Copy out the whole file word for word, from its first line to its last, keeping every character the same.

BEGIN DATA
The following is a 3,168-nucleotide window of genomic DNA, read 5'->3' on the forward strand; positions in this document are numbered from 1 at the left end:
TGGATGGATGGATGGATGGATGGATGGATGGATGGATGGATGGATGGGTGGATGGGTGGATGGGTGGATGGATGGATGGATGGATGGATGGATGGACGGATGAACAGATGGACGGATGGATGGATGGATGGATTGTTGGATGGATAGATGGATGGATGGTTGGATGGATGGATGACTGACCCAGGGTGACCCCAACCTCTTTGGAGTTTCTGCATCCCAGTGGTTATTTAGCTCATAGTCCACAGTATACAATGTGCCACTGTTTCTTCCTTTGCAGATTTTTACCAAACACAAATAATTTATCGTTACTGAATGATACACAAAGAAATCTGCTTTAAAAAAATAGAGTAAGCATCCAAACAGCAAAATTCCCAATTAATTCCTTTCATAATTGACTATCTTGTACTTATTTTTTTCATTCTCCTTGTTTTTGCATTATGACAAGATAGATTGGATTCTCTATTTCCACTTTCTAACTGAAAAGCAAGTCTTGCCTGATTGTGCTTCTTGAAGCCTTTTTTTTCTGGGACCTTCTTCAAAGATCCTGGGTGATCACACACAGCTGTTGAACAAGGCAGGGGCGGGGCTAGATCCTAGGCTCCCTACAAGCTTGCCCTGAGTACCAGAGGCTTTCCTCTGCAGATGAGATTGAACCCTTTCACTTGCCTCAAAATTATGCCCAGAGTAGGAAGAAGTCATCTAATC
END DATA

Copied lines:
The following is a 3,168-nucleotide window of genomic DNA, read 5'->3' on the forward strand; positions in this document are numbered from 1 at the left end:
TGGATGGATGGATGGATGGATGGATGGATGGATGGATGGATGGATGGGTGGATGGGTGGATGGGTGGATGGATGGATGGATGGATGGATGGATGGACGGATGAACAGATGGACGGATGGATGGATGGATGGATTGTTGGATGGATAGATGGATGGATGGTTGGATGGATGGATGACTGACCCAGGGTGACCCCAACCTCTTTGGAGTTTCTGCATCCCAGTGGTTATTTAGCTCATAGTCCACAGTATACAATGTGCCACTGTTTCTTCCTTTGCAGATTTTTACCAAACACAAATAATTTATCGTTACTGAATGATACACAAAGAAATCTGCTTTAAAAAAATAGAGTAAGCATCCAAACAGCAAAATTCCCAATTAATTCCTTTCATAATTGACTATCTTGTACTTATTTTTTTCATTCTCCTTGTTTTTGCATTATGACAAGATAGATTGGATTCTCTATTTCCACTTTCTAACTGAAAAGCAAGTCTTGCCTGATTGTGCTTCTTGAAGCCTTTTTTTTCTGGGACCTTCTTCAAAGATCCTGGGTGATCACACACAGCTGTTGAACAAGGCAGGGGCGGGGCTAGATCCTAGGCTCCCTACAAGCTTGCCCTGAGTACCAGAGGCTTTCCTCTGCAGATGAGATTGAACCCTTTCACTTGCCTCAAAATTATGCCCAGAGTAGGAAGAAGTCATCTAATC